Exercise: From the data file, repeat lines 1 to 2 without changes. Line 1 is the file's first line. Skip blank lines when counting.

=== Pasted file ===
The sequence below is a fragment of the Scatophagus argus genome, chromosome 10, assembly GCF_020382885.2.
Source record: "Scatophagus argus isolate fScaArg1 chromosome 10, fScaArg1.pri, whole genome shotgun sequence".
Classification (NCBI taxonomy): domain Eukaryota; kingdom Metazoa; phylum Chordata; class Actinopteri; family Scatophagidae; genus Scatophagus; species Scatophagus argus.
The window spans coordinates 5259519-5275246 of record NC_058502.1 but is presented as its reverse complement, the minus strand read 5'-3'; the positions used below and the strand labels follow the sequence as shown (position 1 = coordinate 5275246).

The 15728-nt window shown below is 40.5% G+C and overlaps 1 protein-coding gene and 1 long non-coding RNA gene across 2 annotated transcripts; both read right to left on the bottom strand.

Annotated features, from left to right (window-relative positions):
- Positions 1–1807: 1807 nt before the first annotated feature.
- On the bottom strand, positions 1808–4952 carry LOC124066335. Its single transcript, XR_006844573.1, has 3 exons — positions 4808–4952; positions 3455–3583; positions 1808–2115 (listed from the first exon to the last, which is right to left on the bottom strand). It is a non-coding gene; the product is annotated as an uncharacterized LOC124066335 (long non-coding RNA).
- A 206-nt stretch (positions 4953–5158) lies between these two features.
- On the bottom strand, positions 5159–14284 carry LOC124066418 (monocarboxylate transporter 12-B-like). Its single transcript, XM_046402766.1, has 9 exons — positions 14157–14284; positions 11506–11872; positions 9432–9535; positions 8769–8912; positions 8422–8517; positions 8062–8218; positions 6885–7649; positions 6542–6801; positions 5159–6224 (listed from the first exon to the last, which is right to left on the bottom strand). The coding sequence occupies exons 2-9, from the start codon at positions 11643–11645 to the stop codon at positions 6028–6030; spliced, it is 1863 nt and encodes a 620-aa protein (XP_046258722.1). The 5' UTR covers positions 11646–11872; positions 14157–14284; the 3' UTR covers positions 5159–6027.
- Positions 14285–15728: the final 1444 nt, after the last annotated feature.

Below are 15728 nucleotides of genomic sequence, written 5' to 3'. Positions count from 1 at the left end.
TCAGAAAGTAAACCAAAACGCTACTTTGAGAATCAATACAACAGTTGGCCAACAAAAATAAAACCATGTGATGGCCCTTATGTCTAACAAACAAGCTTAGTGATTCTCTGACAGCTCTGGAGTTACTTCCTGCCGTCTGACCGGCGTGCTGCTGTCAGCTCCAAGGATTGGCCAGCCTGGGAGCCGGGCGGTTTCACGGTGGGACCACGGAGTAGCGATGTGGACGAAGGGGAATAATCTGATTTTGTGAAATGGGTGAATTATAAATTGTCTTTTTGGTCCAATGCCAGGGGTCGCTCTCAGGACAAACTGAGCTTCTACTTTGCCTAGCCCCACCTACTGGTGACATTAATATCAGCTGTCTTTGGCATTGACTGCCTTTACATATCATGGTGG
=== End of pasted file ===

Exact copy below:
The sequence below is a fragment of the Scatophagus argus genome, chromosome 10, assembly GCF_020382885.2.
Source record: "Scatophagus argus isolate fScaArg1 chromosome 10, fScaArg1.pri, whole genome shotgun sequence".